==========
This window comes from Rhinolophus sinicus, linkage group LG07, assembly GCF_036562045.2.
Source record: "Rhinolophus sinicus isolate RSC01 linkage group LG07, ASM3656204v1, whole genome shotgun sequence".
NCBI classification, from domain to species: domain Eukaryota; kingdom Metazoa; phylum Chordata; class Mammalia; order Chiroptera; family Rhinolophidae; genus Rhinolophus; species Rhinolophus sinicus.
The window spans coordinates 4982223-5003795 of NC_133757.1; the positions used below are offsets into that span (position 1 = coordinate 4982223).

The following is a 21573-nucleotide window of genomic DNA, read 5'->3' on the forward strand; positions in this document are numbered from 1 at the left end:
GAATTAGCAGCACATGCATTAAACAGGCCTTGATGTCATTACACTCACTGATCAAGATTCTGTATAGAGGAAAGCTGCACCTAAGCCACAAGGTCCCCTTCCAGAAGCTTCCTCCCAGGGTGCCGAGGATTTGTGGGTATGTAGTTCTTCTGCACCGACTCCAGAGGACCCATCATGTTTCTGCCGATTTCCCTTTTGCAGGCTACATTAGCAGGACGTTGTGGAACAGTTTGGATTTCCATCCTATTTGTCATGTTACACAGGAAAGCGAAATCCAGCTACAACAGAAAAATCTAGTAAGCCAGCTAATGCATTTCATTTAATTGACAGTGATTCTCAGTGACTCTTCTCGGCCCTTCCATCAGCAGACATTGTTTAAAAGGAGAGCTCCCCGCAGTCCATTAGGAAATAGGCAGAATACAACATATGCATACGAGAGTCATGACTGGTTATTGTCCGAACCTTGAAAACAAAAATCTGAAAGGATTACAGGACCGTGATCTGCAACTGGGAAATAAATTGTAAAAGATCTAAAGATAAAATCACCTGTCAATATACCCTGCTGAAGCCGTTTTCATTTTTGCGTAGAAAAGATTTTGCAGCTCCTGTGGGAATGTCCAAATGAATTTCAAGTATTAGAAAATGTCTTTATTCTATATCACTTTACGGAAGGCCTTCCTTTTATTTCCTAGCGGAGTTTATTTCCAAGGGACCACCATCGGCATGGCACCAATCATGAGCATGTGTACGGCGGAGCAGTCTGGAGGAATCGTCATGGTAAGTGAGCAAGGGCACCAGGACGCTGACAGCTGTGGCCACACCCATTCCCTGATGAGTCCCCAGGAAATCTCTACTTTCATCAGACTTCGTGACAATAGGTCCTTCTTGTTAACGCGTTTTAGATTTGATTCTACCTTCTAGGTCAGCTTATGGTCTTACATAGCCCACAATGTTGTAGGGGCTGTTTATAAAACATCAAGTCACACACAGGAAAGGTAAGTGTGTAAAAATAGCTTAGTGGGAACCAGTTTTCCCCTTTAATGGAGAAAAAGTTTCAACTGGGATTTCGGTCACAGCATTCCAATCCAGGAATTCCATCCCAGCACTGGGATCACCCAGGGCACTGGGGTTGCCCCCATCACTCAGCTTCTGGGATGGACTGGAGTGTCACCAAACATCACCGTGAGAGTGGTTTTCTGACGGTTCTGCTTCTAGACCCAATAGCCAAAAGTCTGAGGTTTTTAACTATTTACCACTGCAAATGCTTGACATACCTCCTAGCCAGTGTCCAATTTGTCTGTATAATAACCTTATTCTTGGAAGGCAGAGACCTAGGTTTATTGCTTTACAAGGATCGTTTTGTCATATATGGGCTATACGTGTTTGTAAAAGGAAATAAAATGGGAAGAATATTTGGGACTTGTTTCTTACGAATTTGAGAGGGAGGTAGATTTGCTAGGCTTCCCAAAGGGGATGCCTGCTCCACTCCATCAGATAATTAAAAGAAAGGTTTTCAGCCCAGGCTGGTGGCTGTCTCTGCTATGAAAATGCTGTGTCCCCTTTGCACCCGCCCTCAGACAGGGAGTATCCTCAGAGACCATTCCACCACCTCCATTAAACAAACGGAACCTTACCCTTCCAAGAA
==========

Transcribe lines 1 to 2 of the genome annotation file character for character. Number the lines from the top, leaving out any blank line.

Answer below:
This window comes from Rhinolophus sinicus, linkage group LG07, assembly GCF_036562045.2.
Source record: "Rhinolophus sinicus isolate RSC01 linkage group LG07, ASM3656204v1, whole genome shotgun sequence".